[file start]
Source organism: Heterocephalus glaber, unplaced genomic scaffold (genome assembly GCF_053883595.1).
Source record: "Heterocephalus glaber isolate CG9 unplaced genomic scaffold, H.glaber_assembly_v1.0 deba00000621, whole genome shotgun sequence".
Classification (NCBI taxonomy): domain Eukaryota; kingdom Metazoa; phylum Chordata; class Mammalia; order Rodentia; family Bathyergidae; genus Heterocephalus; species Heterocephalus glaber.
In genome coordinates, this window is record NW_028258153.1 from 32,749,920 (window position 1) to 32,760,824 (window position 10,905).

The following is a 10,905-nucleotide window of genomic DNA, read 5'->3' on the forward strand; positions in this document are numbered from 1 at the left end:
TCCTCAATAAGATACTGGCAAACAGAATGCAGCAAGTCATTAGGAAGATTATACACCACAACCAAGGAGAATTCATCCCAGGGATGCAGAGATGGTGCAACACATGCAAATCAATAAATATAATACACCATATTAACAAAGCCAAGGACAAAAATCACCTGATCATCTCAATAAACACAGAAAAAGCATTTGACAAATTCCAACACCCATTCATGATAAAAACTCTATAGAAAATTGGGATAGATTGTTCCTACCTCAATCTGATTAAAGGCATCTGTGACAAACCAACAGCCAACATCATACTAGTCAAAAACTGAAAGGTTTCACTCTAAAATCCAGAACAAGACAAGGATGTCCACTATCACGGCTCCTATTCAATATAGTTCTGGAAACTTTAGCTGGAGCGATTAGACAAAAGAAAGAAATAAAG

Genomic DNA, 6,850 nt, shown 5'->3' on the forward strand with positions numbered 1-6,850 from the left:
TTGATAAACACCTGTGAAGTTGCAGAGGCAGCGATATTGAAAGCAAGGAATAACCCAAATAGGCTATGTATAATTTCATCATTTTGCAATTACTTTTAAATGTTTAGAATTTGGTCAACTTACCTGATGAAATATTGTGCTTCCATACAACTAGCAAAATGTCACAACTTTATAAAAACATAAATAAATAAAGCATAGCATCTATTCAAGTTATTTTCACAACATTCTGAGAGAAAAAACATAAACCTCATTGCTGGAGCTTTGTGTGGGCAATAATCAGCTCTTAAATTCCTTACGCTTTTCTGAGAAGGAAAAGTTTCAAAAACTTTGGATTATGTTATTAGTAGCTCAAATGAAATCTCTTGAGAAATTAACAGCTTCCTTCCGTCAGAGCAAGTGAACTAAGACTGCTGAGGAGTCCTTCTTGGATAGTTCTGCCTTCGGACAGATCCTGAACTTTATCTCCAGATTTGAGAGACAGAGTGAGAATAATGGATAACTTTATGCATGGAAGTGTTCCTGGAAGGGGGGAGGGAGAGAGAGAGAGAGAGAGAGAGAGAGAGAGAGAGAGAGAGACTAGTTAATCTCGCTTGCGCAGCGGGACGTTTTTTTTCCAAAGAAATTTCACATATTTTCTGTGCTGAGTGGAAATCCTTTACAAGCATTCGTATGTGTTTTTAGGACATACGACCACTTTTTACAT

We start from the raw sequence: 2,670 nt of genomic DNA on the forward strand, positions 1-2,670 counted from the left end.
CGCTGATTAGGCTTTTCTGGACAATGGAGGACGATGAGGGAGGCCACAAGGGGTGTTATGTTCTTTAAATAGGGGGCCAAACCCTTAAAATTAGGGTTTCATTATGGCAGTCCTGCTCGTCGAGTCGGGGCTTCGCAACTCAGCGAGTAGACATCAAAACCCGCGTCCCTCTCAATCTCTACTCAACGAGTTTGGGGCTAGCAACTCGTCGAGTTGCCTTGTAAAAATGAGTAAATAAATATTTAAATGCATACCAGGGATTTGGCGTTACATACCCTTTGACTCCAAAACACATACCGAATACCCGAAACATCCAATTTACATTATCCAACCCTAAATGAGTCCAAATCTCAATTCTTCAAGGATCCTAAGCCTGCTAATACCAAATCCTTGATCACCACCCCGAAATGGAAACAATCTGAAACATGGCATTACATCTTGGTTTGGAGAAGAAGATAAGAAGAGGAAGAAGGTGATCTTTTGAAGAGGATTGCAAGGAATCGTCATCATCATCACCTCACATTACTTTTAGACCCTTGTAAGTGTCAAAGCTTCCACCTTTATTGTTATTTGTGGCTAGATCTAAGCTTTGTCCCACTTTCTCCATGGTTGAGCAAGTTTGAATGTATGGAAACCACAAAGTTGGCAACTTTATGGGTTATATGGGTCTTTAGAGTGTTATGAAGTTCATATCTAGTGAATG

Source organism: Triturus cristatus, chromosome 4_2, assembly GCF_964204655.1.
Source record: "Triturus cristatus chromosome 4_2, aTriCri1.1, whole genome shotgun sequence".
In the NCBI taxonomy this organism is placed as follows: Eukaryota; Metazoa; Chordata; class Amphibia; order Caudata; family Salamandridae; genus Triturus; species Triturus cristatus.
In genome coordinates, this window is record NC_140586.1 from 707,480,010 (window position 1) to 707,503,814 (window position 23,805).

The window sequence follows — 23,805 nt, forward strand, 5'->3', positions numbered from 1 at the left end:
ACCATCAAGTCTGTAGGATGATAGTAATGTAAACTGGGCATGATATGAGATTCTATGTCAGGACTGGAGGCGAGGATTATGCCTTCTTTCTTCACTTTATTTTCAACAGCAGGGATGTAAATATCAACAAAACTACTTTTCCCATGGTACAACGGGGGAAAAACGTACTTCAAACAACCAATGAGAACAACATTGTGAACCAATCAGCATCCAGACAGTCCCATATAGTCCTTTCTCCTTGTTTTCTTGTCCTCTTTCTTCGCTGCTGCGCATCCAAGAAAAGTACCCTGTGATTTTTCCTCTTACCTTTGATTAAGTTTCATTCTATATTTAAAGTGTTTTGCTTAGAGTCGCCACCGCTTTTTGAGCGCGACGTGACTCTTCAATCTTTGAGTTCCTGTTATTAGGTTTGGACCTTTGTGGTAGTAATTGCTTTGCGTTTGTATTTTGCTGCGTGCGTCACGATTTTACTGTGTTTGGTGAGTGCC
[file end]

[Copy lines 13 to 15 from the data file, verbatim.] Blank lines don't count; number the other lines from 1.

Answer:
In the NCBI taxonomy this organism is placed as follows: Eukaryota; Metazoa; Chordata; class Amphibia; order Caudata; family Salamandridae; genus Triturus; species Triturus cristatus.
In genome coordinates, this window is record NC_140586.1 from 707,480,010 (window position 1) to 707,503,814 (window position 23,805).

The window sequence follows — 23,805 nt, forward strand, 5'->3', positions numbered from 1 at the left end: